Evan Huffman retires from pro cycling at 29
And so it was, a sudden announcement the rider thought about for more than a year. Employed by teams from the lowest to highest pro level and back, Huffman unceremoniously ended his racing days Sunday deep into the field and about 25 minutes behind. He pedaled for about three hours from Park City into the Wasatch Mountains and back and ended one of the more unique career paths in the pro peloton.
“It was surprisingly anti-climactic,” Huffman said of his career-ending day. “I’ve done that final climb three or four times or maybe more. I was trying to take it all in, but it ended up just being another bike race.”
The rider’s finale also completed a four-year tenure for the former Northern California high school swimmer and runner with Rally Cycling. With the assistance of the now-retired Danny Pate and directors Jonas Carney, Pat McCarty, Eric Wohlberg (all also former pros), Huffman learned the nuances of racing.
“I just wasn’t enjoying racing as much,” explained Huffman, who lives with his wife Heather in Sacramento. “The biggest thing was just being away from home a lot. It’s tough traveling so much.”
A skilled climber and time trialist, Huffman won about 20 pro races, some second-tier, regional events, and a handful of international events. He won the Tour of Alberta (2017), Tour of the Gila (2017) and also two stages the Tour of California the same year.
Huffman’s campaign two seasons ago was his best, as he won seven races, including a stage at the Tour of Alberta, which ended up being his final trip to the top step of the podium. His fifth place in stage 5 in the Tour of Utah was his best result in 2019.
“It’s changed a lot over the years from where the team was at from 2016,” Huffman said. “It was more domestic races. You go to Redlands for a week. You go to the Cascade Classic in Oregon for a week. This year, it’s been like, you go to Europe for a month and then you go to Europe for another month. I just didn’t enjoy the longer trips as much.”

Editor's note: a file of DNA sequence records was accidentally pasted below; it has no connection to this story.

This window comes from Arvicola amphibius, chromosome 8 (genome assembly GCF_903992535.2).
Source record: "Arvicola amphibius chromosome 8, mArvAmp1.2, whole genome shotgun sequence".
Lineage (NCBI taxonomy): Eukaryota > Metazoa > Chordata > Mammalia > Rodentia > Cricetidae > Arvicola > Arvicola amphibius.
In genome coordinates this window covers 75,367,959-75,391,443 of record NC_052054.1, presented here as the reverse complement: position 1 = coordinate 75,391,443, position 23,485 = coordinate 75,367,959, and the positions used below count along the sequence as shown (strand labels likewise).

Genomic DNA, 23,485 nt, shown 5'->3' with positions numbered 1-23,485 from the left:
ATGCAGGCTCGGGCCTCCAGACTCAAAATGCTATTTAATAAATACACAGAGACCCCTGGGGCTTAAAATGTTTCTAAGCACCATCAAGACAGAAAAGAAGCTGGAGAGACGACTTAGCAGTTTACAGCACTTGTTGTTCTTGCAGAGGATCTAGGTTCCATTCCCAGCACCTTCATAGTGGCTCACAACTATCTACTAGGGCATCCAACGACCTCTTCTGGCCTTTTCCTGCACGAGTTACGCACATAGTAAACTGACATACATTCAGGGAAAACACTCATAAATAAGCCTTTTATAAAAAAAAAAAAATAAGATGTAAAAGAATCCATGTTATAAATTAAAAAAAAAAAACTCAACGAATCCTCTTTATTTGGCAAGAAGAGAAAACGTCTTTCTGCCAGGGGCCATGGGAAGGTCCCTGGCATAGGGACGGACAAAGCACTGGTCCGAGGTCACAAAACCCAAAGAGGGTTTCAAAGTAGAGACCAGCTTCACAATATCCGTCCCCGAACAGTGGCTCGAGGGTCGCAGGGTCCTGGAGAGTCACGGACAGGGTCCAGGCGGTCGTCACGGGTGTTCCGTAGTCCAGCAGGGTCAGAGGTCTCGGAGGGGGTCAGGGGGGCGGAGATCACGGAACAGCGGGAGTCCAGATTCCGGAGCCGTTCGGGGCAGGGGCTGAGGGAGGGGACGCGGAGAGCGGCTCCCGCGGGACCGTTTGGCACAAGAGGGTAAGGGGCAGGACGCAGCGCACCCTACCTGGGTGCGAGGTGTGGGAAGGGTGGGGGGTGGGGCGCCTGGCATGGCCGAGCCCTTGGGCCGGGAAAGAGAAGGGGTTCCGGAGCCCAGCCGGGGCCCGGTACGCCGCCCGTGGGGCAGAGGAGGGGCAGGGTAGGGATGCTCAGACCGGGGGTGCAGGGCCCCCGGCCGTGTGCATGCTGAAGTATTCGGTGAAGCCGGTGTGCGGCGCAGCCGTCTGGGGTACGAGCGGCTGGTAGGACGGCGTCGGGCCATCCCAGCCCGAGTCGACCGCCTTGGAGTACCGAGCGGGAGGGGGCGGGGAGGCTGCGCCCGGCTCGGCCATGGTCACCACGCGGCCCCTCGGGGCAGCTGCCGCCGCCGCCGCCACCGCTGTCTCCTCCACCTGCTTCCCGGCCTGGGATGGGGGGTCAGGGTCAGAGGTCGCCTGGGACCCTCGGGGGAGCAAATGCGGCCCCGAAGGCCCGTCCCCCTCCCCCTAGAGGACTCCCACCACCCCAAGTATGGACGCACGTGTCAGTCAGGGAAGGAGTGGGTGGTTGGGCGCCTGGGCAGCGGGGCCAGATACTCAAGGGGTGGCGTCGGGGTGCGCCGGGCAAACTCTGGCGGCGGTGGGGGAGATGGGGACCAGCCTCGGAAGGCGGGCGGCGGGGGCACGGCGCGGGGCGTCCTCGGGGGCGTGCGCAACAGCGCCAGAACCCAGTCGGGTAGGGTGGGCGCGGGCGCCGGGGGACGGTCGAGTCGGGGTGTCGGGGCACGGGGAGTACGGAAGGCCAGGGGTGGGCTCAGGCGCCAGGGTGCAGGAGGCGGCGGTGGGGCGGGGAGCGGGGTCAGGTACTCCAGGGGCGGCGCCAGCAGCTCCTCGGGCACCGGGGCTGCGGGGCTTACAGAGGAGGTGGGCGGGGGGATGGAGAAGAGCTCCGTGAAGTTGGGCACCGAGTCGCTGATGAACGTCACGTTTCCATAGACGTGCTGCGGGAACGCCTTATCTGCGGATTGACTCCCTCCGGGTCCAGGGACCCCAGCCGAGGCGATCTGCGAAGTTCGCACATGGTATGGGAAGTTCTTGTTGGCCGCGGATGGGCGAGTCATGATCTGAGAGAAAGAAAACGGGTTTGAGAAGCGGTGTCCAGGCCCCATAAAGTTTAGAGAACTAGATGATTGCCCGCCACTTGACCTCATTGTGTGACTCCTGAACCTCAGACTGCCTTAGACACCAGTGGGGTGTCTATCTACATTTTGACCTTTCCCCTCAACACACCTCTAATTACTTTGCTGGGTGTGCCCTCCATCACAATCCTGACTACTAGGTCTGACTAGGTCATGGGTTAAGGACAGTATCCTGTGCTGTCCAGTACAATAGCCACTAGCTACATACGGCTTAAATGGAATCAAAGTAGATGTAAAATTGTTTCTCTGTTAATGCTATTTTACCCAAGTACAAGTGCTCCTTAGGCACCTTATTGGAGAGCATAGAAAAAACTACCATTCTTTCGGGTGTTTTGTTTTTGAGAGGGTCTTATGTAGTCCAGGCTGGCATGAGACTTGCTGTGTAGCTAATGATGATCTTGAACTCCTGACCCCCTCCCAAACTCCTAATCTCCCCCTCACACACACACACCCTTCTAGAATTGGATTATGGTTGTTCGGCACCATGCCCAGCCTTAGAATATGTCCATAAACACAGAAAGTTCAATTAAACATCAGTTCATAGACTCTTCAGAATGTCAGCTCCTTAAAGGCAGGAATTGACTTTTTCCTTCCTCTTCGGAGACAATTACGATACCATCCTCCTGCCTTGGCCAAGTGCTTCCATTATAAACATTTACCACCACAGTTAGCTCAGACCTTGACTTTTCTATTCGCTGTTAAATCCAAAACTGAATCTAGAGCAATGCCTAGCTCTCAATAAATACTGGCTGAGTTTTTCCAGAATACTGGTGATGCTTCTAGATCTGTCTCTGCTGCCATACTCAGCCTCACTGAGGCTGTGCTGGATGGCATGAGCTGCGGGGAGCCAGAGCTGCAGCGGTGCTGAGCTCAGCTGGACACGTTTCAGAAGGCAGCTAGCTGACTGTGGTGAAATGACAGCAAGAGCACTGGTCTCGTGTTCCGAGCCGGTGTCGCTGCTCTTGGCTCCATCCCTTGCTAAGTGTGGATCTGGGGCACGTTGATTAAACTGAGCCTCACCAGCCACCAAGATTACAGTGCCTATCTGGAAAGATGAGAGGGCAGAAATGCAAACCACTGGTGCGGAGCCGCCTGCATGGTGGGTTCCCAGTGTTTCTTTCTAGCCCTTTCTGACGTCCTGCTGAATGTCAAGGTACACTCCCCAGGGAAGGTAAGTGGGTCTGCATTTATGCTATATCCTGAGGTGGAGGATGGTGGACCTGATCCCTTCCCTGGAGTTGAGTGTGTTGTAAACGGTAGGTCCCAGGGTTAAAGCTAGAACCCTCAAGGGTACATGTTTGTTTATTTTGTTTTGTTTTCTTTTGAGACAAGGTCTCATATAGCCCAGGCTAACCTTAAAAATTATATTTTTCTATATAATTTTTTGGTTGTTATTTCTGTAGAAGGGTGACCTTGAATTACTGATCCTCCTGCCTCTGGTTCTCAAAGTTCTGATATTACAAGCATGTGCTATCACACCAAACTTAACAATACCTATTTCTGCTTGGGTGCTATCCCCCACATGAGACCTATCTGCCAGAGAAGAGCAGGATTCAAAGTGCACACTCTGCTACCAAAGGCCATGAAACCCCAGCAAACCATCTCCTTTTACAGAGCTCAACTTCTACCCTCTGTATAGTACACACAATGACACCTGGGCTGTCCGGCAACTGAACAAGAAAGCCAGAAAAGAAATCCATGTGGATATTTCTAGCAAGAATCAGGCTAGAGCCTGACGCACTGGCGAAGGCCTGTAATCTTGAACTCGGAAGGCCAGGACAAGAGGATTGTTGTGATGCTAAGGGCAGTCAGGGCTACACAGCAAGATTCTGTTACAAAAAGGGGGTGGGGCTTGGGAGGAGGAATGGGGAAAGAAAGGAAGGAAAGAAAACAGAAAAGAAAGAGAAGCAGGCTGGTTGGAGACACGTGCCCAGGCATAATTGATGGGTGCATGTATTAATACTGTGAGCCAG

Huffman and his wife also plan to start a family.
After trying cycling at Cal Poly San Luis Obispo via the encouragement of a friend, Huffman excelled. With his strong endurance base from running and swimming, he finished third in the under-23 national championship road race and second in the Nevada City Classic in 2011. A year later, he was the national under-23 time trial champion and won time trial stages of the McLane Pacific Classic and Tour of the Gila.
As a young pro, Huffman rode for California Giant Strawberry and its relationship as a feeder team sponsored by Specialized prompted his signing with Astana. The controversial Kazakhstan-financed squad also rode Specialized bikes, and was centered around 2014 Tour de France champion Vincenzo Nibali. The team wanted an American on its roster.
Huffman was assigned to Jaan Kirsipuu, the retired Estonian pro who won four Tour de France stages and formerly worked as an assistant director with Astana. Huffman moved to Europe alone. He studied Italian on tape. He found an apartment, secured a work permit, opened a bank account and had a cellphone.